The jury was fully and correctly instructed as to the law and its application to the facts of the case, with particular reference to the question of independent contractors and employees. Not a suggestion of criticism is presented as to these instructions. We think it was correctly determined that the relationship of employer and employee existed between Klein and Edwards Bros. at the time of the accident.

The judgment is affirmed.

Works, P.J., and Stephens, J., concurred.

A petition for a rehearing of this cause was denied by the District Court of Appeal on July 25, 1933, and an application by appellants to have the cause heard in the Supreme Court, after judgment in the District Court of Appeal, was denied by the Supreme Court on August 24, 1933.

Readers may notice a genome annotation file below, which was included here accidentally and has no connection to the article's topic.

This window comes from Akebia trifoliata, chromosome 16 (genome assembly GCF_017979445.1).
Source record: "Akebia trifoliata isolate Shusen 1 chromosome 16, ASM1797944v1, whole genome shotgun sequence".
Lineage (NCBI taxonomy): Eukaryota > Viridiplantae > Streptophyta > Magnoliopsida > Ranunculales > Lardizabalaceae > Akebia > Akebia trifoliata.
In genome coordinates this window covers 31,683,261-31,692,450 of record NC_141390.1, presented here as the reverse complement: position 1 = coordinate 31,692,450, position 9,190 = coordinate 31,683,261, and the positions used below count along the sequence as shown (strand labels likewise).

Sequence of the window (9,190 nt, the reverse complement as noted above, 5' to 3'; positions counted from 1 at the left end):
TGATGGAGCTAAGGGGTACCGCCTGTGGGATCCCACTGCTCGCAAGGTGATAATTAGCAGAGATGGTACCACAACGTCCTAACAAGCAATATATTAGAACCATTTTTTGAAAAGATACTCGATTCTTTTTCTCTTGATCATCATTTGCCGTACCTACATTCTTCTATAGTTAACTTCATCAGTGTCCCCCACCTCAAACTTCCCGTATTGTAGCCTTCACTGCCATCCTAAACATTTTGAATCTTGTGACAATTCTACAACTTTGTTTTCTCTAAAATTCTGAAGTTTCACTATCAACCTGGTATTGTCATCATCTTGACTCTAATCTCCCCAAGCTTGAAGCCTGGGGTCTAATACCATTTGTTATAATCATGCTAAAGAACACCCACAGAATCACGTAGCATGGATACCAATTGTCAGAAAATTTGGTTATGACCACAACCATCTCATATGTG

Summaries of

Chapman v. Edwards

Court of Appeal of California, Second District, Division Two
Jun 28, 1933
24 P.2d 211 (Cal. Ct. App. 1933)

applying undue influence standard for inter vivos gift very similar to Vermont standard for undue influence in a testamentary devise

Summary of this case from Landmark Trust (Usa), Inc. v. Goodhue
Case details for

Chapman v. Edwards

Case Details

Full title:PAUL F. CHAPMAN, Administrator, etc., Respondent, v. L.E. EDWARDS et al.,…

Court:Court of Appeal of California, Second District, Division Two

Date published: Jun 28, 1933

Citations

24 P.2d 211 (Cal. Ct. App. 1933)
24 P.2d 211